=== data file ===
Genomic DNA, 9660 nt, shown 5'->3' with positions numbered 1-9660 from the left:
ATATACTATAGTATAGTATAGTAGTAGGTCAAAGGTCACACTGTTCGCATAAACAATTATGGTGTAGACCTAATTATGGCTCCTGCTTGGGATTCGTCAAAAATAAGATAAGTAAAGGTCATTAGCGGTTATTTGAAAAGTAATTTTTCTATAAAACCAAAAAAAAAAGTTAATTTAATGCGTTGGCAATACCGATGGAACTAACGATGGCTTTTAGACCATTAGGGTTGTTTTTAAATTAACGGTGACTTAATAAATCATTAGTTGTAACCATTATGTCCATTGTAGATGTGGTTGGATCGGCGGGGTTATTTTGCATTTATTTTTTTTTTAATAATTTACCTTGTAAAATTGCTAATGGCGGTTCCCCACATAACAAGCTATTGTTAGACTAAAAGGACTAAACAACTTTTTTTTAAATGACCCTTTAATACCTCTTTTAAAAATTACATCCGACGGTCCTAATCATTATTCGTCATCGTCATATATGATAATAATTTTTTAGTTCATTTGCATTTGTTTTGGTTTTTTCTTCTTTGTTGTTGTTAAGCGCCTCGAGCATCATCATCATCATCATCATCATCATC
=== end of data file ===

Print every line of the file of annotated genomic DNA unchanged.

Genomic DNA, 9660 nt, shown 5'->3' with positions numbered 1-9660 from the left:
ATATACTATAGTATAGTATAGTAGTAGGTCAAAGGTCACACTGTTCGCATAAACAATTATGGTGTAGACCTAATTATGGCTCCTGCTTGGGATTCGTCAAAAATAAGATAAGTAAAGGTCATTAGCGGTTATTTGAAAAGTAATTTTTCTATAAAACCAAAAAAAAAAGTTAATTTAATGCGTTGGCAATACCGATGGAACTAACGATGGCTTTTAGACCATTAGGGTTGTTTTTAAATTAACGGTGACTTAATAAATCATTAGTTGTAACCATTATGTCCATTGTAGATGTGGTTGGATCGGCGGGGTTATTTTGCATTTATTTTTTTTTTAATAATTTACCTTGTAAAATTGCTAATGGCGGTTCCCCACATAACAAGCTATTGTTAGACTAAAAGGACTAAACAACTTTTTTTTAAATGACCCTTTAATACCTCTTTTAAAAATTACATCCGACGGTCCTAATCATTATTCGTCATCGTCATATATGATAATAATTTTTTAGTTCATTTGCATTTGTTTTGGTTTTTTCTTCTTTGTTGTTGTTAAGCGCCTCGAGCATCATCATCATCATCATCATCATCATC